sing cloudiness today.
w unsettled, probably
Weaklings And Naughty
VOL. XLIII No. 155
ANN ARBOR, MICHIGAN, FRIDAY, MAY 5, 1933
On Farm Products
Beer On Tap
In One Week,
6 P. M. Thursday To Be
'Zero' Hour; Then Brew
Will Flow Freely
To Fill Parts,
Identify Woman's B3ody%,T
Called For May
Resolutions Of Farmer
Call For Congressiona
Action To Aid Conditio
Aim Of Association Is To
Gain Higher Prices For
DES MOINES, Ia., May 4.-A)-A
nation-wide strike May 13 on all
farm products was voted today by
the National Farmers Holiday Asso-
ciation, in convention here.
For the second time within a year
the delegates decided to withhold
farm products from market in an
effort to obtain prices covering cost
Adoption of the resolutions for the
declaration of a farm holiday was
The resolutions called for:
1. The declaration of a farm mar-
keting holiday effective May 13.
2. Resubmission of the associa-
tions legislative demands to Con-
3. Adoption of a scrip resolution
for exchange of farm produce for
shop labor and appointment or elec-
tion of 4 committee to outline the
plan to labor organizations.
Included among the legisative de-
mands of the association are the en-
actment by Congress of the Frazier
bill, the Patman bonus bill and the
One thousand farmers from vari-
ous states and from Canada were
present. John A. Bosch, national sec-
retary, estimated the total member-
ship of the association at between
1,000,000 and 1,500,000.
John A. Scott of Carryville, N. Y.
headed the committee which report-
td the resolution for the declaration
of a farm holiday.
The resolution for the scrip plan.
proposed by A. C. Townley, of Mih-
nesota, calls for the issuance of an
international peoples' council of $1,-
000,000,000 in a scrip money to be
used in exchange of products be-
tween farmers and organized labor.
Demandgwas made that Gov. Clyde
L. Herring of Iowa withdraw na-
tional guardsmen from the farm dis-
order area. It called upon the gov-
ernor to "restore civil government,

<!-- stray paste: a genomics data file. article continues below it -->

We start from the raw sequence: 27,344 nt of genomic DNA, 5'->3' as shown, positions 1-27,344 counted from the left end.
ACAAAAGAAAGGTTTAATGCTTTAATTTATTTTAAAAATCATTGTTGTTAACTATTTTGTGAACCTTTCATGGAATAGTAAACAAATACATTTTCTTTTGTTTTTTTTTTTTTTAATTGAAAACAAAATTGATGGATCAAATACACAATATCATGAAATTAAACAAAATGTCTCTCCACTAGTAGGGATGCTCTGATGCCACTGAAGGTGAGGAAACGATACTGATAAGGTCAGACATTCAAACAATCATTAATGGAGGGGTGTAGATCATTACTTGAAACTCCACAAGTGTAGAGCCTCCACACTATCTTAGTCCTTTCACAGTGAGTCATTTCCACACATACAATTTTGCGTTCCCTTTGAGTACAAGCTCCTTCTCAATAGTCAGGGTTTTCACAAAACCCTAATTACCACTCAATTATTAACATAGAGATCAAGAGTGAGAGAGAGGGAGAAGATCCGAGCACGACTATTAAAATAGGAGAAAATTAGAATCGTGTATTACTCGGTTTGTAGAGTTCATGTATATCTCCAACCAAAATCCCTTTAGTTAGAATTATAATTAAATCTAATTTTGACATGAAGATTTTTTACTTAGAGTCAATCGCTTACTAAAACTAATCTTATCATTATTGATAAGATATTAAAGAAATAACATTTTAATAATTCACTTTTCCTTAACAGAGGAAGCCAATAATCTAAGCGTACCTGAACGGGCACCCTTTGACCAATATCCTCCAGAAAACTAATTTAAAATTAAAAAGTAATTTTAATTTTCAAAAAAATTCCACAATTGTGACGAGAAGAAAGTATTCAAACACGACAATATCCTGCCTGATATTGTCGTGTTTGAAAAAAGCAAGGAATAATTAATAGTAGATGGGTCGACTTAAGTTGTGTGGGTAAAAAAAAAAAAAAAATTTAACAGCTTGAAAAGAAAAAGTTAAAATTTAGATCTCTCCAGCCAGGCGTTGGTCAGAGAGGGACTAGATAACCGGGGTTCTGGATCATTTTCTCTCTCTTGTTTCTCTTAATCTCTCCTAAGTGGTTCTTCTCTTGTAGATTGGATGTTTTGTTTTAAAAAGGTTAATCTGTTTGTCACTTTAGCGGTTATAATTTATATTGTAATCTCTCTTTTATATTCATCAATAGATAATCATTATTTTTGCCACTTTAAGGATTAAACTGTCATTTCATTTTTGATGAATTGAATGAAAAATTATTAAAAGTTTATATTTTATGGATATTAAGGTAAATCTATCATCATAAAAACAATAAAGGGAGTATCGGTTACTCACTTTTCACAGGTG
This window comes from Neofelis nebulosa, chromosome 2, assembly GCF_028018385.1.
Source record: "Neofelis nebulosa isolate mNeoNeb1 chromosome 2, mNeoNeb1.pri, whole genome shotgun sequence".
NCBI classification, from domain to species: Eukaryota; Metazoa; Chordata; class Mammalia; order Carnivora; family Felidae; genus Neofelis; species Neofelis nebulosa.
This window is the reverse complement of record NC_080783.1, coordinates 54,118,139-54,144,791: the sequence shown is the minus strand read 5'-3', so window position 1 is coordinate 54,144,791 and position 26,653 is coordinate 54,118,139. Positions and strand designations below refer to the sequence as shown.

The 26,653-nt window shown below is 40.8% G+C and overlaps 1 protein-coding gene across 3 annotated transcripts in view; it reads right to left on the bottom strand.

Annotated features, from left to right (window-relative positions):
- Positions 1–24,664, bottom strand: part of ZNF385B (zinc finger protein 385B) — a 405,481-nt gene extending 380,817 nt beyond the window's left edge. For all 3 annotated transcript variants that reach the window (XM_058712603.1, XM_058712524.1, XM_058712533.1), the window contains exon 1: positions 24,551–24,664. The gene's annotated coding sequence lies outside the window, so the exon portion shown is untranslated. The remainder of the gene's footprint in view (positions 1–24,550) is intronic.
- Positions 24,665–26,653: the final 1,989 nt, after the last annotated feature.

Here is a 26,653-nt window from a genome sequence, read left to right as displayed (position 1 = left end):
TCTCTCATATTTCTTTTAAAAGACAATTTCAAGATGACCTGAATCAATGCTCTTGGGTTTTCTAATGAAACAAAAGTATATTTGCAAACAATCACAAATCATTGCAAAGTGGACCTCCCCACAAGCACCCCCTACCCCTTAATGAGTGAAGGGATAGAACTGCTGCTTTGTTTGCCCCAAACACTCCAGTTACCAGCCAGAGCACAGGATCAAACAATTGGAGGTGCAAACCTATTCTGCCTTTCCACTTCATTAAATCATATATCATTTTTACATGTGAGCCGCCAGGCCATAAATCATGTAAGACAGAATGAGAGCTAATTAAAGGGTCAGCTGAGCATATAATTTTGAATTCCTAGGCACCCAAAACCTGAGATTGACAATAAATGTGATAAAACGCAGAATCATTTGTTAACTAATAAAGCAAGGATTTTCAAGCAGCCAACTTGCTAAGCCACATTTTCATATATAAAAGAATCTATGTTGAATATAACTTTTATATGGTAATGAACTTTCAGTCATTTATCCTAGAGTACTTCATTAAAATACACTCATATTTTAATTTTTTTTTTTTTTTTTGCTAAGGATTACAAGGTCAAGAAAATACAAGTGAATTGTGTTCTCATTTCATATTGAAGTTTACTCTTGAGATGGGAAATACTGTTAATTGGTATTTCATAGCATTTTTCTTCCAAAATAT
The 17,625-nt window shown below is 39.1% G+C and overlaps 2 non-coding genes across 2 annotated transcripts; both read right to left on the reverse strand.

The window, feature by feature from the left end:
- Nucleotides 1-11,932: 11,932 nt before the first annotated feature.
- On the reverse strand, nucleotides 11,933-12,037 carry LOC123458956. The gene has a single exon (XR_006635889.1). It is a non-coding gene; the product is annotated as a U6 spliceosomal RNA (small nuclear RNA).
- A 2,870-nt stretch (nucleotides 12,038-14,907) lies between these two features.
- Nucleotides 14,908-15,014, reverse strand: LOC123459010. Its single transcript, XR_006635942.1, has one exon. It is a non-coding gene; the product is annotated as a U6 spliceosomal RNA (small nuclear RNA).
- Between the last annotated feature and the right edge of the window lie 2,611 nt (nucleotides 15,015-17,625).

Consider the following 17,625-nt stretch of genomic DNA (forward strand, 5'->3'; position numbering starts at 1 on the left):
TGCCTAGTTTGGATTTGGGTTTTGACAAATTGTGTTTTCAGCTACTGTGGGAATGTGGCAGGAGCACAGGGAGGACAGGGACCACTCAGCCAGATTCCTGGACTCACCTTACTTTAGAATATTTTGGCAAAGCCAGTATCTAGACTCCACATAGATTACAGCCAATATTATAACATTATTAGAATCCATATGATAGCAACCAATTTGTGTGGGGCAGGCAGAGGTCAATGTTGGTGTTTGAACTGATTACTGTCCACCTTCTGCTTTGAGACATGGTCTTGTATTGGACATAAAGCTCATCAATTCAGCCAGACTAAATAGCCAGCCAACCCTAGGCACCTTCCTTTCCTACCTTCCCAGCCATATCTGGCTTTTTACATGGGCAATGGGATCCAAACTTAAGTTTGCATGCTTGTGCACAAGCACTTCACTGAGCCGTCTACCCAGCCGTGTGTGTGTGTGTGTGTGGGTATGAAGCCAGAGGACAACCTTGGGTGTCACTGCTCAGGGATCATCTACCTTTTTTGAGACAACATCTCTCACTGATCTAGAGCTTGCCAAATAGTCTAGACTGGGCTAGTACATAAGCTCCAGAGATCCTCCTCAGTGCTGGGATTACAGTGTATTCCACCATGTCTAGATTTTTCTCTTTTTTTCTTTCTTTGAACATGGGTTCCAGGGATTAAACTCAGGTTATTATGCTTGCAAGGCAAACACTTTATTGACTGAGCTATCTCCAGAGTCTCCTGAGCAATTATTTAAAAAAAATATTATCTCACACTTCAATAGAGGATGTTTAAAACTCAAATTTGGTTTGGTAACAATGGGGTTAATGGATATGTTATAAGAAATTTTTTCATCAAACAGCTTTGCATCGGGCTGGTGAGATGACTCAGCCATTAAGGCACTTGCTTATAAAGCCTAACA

and avoid the impending catastrophe
that we may struggle through this
depression in peace in the manner of
surrounding sister states."
WASHINGTON, May 4.-(')-Thc
farm bill tonight was stalled on a
sharp disagreement between House
and Senate but in other directions
the Roosevelt emergency program
continued its forward drive.
After conferees had composed a
large portion of their differences
over the farm bill, their work was
stopped by refusal of the Senate
members to abandon the Simpson
plan for guaranteeing cost of pro-
duction to each farmer, and refusal
of the House delegates to accept it.,
To End Chaos'
Says- Wage Scale Must Be
Brought Up To Meet
Cost Of Living
WASHINGTON, May 4. -(/) -k
President Roosevelt tonight promised
government co-operation to Ameri-
can industry in a voluntary effort on
its part to end "chaos" and bring,
about fair competition and elimina-
tion of "cuit-throat prices.",
In an address to the Chamber of
Commerce of the United States heI
also said "it is essential, as a matter
of national justice, that the wage
scale should be brought back to meet
the cost of living and that this pro-~,
cess should begin now and not later."
In this brief address, the busy
President outlined firmly to the na-
tional business leaders his general
Final Sale Today Fo-
Senior literary college invita-
tions and announcements will be
on sale from 10 a. m. until noon
today for the last time, Edward S.
McKay, '33, chairman of the com-
mittee, announced yesterday.
All seniors who want either in-I
vitations or announcements must
get them this morning from the
table in the lobby of Angell Hall,
McKay said. Senior dues will be
collected at the same time.
As Tag day To
Aid Boys' Camp
Underprivileged Will Be
Given Vacation At Lake
American Legion To
Sell On Wednesday
Of Students On World C liarg
Affairs Gets Under Way
Name Wagner Asst
Meeting Chairman Fesival Son gsler
-- IUses Musical Bait
Only Five Cents
LANSING, May 4.-()-Beer will
be on tap one week from tonight in
The 15-year Prohibition draught
in the State will end officially at 6
p. m. next Thursday on the order of
the State Liquor Control Commis-
When that hour arrives it will be
legal for all retail establishments
licensed by the commission to fill
schooners, schupers, steins, and even
water glasses with the long-missing,
legalized beverage. The commission
anticipates that a thirsty public will